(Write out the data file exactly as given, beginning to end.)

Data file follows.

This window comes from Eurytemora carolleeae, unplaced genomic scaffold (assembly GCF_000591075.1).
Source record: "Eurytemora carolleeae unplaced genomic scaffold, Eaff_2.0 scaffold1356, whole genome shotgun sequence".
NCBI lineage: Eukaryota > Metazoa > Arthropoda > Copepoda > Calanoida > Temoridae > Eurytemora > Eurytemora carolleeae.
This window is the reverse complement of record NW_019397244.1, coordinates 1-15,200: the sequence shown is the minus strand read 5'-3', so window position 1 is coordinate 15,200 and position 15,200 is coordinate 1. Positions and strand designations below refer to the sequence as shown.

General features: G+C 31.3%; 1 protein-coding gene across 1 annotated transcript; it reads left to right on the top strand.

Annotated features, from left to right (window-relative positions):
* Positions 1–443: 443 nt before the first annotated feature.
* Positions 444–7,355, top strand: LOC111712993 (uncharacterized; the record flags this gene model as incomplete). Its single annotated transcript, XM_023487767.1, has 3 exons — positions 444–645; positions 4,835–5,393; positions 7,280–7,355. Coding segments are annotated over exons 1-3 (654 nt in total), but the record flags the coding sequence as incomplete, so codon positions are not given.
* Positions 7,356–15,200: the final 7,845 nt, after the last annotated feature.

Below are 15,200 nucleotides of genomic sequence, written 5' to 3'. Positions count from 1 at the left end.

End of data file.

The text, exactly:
This window comes from Eurytemora carolleeae, unplaced genomic scaffold (assembly GCF_000591075.1).
Source record: "Eurytemora carolleeae unplaced genomic scaffold, Eaff_2.0 scaffold1356, whole genome shotgun sequence".
NCBI lineage: Eukaryota > Metazoa > Arthropoda > Copepoda > Calanoida > Temoridae > Eurytemora > Eurytemora carolleeae.
This window is the reverse complement of record NW_019397244.1, coordinates 1-15,200: the sequence shown is the minus strand read 5'-3', so window position 1 is coordinate 15,200 and position 15,200 is coordinate 1. Positions and strand designations below refer to the sequence as shown.

General features: G+C 31.3%; 1 protein-coding gene across 1 annotated transcript; it reads left to right on the top strand.

Annotated features, from left to right (window-relative positions):
* Positions 1–443: 443 nt before the first annotated feature.
* Positions 444–7,355, top strand: LOC111712993 (uncharacterized; the record flags this gene model as incomplete). Its single annotated transcript, XM_023487767.1, has 3 exons — positions 444–645; positions 4,835–5,393; positions 7,280–7,355. Coding segments are annotated over exons 1-3 (654 nt in total), but the record flags the coding sequence as incomplete, so codon positions are not given.
* Positions 7,356–15,200: the final 7,845 nt, after the last annotated feature.

Below are 15,200 nucleotides of genomic sequence, written 5' to 3'. Positions count from 1 at the left end.